Why not U?

University access for adult learners at Ryerson, York and U of T

By Joanne Mackay-Bennett

published August/September 2012

 

Adult students are starting to make their numbers known and Toronto’s universities are responding. Part-time, full-time, certificate, degree, in class or online, adults have more choice than ever before to find a university program that suits their life choices. 

Traditionally, admission to universities was based solely on the successful completion of a secondary school diploma; ‘mature’ or ‘special status’ students formed a relatively small cohort who gained access through standard admission procedures. Not any more! Today, non-direct-entry students are welcomed, even solicited, to sign up for university courses.

Technology, stiff competition amongst post-secondary institutions to provide relevant education, and a rapidly-changing economic marketplace, mean that universities are building flexibility into their programs at an unprecedented pace. Removing barriers to access and equity in higher education are now crucial to the economic viability of universities. It’s a practical response to today’s demands for higher education but it’s also one that empowers adults with the ability to choose how they want to learn.

 

RYERSON UNIVERSITY 

The Chang School of Continuing Education takes the practical needs of adult learners seriously. What sets The Chang School apart from Ryerson’s regular stream is its open admissions policy. That means that you can register for a single course or more without needing prior acceptance into a particular degree or certificate program.

Like many of the students who are enrolled at The Chang School, Dean Gervan Fearon’s own pathway through post-secondary education has included time out for work. He understands the need to integrate work and school. In our conversation, he stressed that continuing education at Ryerson is about encouraging adults to take that first step into a world of possibilities. Even without previous post-secondary experience, adult learners can enroll in a continuing education course and gain a sense of achievement.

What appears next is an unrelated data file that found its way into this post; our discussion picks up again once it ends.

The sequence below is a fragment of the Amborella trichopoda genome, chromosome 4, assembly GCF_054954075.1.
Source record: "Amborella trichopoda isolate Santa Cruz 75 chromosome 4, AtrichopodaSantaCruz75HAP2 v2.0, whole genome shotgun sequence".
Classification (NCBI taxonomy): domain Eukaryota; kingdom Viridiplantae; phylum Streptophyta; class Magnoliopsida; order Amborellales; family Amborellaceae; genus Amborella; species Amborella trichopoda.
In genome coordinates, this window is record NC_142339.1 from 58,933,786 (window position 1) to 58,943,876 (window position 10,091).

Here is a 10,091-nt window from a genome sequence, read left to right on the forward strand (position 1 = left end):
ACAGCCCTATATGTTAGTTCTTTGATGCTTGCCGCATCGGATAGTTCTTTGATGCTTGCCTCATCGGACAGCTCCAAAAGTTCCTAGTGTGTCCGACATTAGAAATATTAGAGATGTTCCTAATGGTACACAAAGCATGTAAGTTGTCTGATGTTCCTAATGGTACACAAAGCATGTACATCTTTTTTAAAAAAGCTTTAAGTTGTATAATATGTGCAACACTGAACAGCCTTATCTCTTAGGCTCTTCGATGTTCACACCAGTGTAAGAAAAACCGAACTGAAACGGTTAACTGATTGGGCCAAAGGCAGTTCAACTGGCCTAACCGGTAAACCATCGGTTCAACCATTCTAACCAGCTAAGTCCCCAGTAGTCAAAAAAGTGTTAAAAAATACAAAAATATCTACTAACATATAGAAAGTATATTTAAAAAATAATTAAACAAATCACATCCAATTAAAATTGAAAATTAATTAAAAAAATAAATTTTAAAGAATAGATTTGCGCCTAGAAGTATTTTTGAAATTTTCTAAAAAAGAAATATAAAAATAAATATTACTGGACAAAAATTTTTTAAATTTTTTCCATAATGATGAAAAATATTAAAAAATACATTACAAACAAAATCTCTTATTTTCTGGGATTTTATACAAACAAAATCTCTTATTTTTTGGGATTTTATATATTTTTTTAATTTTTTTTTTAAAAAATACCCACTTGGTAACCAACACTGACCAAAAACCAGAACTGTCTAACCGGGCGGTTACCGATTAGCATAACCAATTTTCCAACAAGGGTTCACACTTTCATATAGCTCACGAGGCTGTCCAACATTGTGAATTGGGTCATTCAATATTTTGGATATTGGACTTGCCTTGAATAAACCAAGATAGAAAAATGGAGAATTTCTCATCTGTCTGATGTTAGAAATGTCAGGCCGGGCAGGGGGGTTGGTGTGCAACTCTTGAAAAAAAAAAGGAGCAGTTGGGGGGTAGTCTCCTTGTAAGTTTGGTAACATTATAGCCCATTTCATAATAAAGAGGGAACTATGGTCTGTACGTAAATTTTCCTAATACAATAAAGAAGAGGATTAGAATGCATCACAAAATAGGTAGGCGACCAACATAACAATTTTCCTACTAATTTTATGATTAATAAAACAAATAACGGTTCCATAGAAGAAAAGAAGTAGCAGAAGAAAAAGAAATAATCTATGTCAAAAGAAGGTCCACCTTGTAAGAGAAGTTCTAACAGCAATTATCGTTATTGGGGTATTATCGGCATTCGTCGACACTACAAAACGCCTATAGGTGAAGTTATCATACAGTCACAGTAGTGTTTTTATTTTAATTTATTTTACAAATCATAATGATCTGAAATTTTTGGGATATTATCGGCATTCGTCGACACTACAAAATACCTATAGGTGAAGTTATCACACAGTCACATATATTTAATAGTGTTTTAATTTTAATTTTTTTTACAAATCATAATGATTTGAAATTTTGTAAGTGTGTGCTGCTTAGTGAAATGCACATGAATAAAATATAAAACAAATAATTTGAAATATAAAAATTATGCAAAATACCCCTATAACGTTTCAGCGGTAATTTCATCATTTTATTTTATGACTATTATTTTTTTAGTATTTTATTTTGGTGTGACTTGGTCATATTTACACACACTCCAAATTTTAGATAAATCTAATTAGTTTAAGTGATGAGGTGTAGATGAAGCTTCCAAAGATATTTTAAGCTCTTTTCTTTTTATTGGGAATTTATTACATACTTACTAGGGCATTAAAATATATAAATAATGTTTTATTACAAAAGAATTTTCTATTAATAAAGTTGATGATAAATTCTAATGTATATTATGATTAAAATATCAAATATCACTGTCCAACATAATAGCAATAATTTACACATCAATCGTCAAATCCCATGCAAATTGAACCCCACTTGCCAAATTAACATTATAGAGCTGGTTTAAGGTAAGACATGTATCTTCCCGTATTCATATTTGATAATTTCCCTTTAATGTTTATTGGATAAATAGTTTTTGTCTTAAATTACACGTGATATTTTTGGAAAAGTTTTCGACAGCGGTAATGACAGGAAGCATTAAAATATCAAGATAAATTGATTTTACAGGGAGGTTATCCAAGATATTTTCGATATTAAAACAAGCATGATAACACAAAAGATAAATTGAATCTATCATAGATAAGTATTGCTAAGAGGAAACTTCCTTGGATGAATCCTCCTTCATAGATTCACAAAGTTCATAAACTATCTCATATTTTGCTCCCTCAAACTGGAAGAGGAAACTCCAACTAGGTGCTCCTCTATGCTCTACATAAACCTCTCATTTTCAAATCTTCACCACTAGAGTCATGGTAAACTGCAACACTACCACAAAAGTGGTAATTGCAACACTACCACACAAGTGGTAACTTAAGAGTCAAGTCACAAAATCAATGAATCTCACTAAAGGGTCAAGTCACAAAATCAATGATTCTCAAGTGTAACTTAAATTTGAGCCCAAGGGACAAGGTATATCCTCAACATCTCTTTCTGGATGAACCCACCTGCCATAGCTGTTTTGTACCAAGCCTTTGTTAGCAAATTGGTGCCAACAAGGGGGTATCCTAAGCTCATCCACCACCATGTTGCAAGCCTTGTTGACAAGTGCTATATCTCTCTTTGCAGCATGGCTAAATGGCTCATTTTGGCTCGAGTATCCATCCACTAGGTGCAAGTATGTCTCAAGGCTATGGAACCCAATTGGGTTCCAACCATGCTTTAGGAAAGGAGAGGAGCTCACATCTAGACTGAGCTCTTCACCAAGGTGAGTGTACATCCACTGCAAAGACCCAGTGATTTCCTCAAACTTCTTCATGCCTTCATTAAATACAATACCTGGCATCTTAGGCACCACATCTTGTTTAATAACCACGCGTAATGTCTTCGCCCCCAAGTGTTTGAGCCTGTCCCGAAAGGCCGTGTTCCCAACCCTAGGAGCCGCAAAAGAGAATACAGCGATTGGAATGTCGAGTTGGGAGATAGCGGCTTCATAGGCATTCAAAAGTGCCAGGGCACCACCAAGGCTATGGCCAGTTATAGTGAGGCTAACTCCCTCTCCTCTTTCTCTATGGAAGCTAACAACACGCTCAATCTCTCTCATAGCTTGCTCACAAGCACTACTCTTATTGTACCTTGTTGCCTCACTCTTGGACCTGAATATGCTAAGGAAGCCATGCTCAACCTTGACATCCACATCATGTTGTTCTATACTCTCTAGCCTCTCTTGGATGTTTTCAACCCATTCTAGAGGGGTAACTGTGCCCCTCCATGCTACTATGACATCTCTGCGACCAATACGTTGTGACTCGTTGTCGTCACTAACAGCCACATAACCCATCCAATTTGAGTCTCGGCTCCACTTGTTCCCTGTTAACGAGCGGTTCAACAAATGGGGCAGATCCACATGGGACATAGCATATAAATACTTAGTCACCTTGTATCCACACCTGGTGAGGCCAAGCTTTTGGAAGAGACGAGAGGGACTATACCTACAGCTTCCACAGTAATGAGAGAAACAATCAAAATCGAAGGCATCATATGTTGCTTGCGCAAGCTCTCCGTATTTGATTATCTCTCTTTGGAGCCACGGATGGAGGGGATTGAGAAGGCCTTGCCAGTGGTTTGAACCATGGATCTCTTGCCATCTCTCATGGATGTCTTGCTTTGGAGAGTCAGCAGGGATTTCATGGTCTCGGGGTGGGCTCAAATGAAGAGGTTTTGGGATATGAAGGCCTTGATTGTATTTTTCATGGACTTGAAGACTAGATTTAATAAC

Perhaps Toronto’s most inspiring program for adults is The Chang School’s Spanning the Gaps. Designed by Rona Abramovitch, its inclusive mandate radically alters staid notions of who gets to go to university – and when. 

Bridges to Ryerson, one of the most successful components of Spanning the Gaps, is designed for adults who have not completed high school, or have been out of school for a few years, or simply not had the time or the resources to consider anything other than paying the bills. (Didn’t John Lennon say that “Life is what happens when you’re busy making other plans?”) Mentors are there to help students make intelligent choices, to assist them with their selection of courses, and to help them bring the long-range view into focus even if that means suggesting that another college or university program might be better suited to a student’s immediate needs.

If academic upgrading is what you need before being accepted into a degree or certificate program, advisers will help you enroll in one of their Academic Bridging Courses, or ABC’s.

New this fall, is a Certificate in Social Sciences and Humanities Foundations. A collaborative effort between the Faculty of Arts and The Chang School, the program is aimed at the adult market and will allow participants to transfer all 6 credits to a future degree program. Learn how great ideas grow!

For adults who are less able to attend in-class lectures, Online and Distance Education provide an ideal way to combine further studies with the demands of everyday life. Signing up for an online course allows you to pursue your educational goals on your own time.

Understandably, Dean Fearon is proud of The Chang School’s contribution to online and distance learning. With more than 1475 courses, seminars, and workshops offered online, including more than 83 certificate courses (15 of which are entirely distance ed.), they are the second largest provider of university-based online education.

Even though online learning is hugely popular, Fearon recognizes that technology-enhanced learning can often be an isolating experience. Ideally, what The Chang School strives to achieve is a learning environment that combines the latest digital resources with the vital (often overlooked) component of human social interaction.